[ExI] AI extinction risk
anders at aleph.se
Fri Mar 14 14:02:12 UTC 2014
BillK <pharos at gmail.com> , 14/3/2014 12:22 PM:
To me this looks like a very strong near-time prediction. It doesn't
even need superhuman AI to produce a lot of unemployment.
Yes. Yesterday Carl Frey (economist, also from FHI) and Michael Osborne (machine learning) gave a good talk about it:http://www.oxfordmartin.ox.ac.uk/videos/view/375
Globalization has been described as 'Using third world slave labour to
produce cheap goods to sell to our first world unemployed population'.
Which is of course not a good description, given how the income of wealth of the developing world has been growing over the past decades. Check Rosling's graphs.
But a big system change seems inevitable.
Yes. The current system is *always* getting replaced, but sometimes in a more dramatic fashion.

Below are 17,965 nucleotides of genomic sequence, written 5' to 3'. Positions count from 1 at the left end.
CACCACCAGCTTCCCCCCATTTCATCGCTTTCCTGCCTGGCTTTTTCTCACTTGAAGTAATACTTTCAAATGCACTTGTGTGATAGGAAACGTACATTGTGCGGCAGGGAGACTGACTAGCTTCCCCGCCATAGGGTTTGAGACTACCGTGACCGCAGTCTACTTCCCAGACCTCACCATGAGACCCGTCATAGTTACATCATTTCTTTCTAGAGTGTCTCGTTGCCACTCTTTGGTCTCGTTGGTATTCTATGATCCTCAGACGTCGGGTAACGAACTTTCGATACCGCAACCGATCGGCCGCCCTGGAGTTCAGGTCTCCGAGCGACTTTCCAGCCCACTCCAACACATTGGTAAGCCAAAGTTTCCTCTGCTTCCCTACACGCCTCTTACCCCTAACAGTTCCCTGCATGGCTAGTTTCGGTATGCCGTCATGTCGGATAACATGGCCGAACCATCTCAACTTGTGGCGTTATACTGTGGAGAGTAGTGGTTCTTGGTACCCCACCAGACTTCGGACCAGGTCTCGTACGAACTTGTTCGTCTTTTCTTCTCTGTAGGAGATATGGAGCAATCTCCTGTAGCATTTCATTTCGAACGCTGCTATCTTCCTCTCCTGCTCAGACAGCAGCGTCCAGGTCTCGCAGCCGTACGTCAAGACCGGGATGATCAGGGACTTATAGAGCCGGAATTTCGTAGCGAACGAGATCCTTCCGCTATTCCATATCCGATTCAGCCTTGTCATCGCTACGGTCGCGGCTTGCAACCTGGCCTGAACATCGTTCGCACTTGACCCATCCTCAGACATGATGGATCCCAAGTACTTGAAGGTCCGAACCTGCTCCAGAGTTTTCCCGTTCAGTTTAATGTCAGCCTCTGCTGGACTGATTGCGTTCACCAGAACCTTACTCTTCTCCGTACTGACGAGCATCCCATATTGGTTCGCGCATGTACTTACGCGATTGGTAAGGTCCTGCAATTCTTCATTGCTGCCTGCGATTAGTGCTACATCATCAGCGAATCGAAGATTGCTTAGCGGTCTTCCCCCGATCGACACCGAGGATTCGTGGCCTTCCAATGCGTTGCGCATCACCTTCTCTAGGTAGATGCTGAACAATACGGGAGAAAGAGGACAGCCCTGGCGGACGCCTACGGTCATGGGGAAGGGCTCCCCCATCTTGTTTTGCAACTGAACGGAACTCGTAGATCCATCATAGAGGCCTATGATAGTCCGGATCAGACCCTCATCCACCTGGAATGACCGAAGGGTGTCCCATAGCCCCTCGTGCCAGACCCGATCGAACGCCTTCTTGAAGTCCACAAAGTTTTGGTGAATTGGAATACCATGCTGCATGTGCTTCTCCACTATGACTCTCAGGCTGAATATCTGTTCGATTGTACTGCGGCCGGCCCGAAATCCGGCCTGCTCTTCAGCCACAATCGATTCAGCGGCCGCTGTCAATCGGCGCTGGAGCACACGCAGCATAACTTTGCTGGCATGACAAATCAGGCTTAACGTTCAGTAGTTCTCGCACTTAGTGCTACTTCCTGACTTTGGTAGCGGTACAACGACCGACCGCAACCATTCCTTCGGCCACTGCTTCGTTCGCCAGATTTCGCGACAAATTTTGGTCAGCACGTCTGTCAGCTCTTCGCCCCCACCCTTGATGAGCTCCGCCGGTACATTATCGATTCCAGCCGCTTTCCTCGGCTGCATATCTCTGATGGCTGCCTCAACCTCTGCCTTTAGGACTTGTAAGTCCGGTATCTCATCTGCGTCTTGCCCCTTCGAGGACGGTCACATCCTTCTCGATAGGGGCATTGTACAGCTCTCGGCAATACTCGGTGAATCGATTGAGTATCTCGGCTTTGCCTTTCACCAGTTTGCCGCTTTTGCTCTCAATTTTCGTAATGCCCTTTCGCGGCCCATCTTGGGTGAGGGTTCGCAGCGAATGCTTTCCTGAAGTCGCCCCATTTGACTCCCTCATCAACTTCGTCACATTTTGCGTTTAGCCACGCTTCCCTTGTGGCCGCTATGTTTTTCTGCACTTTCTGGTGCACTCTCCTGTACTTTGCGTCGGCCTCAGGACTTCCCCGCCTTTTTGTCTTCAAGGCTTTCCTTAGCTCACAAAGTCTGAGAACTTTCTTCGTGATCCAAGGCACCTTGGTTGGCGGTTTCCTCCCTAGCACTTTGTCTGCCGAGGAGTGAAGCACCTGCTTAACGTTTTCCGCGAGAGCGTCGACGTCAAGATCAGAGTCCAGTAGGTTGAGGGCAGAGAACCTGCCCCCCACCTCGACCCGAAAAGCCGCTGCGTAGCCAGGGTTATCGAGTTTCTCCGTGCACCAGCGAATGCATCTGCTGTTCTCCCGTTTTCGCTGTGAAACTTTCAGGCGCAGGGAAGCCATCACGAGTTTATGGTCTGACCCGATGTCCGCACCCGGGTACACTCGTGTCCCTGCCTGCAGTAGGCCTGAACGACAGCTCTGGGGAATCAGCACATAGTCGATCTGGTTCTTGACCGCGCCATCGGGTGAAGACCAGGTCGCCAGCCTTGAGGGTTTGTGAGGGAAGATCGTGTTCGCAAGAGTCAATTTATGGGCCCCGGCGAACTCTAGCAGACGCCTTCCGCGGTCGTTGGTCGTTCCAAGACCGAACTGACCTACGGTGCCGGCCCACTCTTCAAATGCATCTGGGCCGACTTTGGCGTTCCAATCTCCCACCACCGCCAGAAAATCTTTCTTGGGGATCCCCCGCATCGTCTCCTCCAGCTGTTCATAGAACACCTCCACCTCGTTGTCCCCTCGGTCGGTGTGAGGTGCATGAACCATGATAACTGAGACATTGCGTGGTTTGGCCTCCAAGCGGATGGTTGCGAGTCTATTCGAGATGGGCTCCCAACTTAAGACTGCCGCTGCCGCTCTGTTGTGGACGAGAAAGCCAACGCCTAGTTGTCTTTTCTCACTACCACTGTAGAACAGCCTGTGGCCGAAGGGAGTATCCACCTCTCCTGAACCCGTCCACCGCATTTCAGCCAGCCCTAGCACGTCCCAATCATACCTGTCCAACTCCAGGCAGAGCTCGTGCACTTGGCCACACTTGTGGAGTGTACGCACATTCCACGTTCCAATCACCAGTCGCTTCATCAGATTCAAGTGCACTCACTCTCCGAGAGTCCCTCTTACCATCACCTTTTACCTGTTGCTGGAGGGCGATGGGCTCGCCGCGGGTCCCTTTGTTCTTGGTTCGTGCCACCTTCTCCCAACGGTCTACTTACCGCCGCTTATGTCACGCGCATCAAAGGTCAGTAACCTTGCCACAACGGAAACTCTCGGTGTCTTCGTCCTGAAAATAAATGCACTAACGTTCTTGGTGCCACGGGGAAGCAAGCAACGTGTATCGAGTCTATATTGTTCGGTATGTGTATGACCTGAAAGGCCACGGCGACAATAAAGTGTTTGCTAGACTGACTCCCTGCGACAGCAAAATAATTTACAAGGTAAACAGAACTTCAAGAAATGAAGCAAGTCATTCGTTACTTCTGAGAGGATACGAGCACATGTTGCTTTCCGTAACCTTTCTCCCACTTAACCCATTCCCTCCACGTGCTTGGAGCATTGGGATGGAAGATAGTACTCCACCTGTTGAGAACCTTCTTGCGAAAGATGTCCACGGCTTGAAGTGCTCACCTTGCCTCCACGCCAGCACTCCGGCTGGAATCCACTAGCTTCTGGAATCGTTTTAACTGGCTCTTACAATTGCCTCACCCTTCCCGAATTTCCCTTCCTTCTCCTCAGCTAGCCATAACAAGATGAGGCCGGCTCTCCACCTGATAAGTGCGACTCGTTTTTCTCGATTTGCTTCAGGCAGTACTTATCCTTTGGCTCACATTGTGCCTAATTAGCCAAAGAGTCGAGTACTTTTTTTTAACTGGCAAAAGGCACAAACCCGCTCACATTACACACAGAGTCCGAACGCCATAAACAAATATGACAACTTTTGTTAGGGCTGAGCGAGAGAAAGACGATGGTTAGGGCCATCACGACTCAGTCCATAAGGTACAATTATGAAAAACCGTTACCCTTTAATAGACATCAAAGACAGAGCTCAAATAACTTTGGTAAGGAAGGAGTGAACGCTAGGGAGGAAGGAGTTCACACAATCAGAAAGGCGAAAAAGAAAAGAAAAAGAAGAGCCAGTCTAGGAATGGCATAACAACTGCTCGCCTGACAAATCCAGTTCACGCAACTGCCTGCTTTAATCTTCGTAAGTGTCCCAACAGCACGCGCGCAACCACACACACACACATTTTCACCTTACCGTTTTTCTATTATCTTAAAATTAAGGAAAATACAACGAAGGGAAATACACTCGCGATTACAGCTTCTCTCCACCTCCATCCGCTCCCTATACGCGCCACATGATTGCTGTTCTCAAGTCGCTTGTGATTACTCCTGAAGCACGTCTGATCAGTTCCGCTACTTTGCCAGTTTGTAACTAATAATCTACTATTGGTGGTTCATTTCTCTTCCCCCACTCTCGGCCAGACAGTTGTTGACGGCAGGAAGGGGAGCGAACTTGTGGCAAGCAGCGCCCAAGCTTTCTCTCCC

A rather unsettling argument is http://qz.com/185945/drones-are-about-to-upheave-society-in-a-way-we-havent-seen-in-700-years/This notices that some basic assumptions about how our societies work over the past centuries might have been based on the limitations of concentration and control of force. Not entirely convinced he is 100% right, but clearly even getting the option of guaranteed loyal robot armies (that can be manufactured by having capital rather than labour) is going to change things a lot. It is a bit like Drexler's considerations in http://e-drexler.com/d/06/00/EOC/EOC_Chapter_11.html ("But with advanced technology, states need not control people - they could instead simply discard people. ") Basically, with enough automation one could amplify power distances a lot.
The AI disaster scenario splits into two cases: the good old "superintelligence out of control" we have spent much effort at handling, and the "AI empowered people out of control" scenario, which is a tricky 'thick' socioeconomical problem.
Anders Sandberg, Future of Humanity Institute Philosophy Faculty of Oxford University
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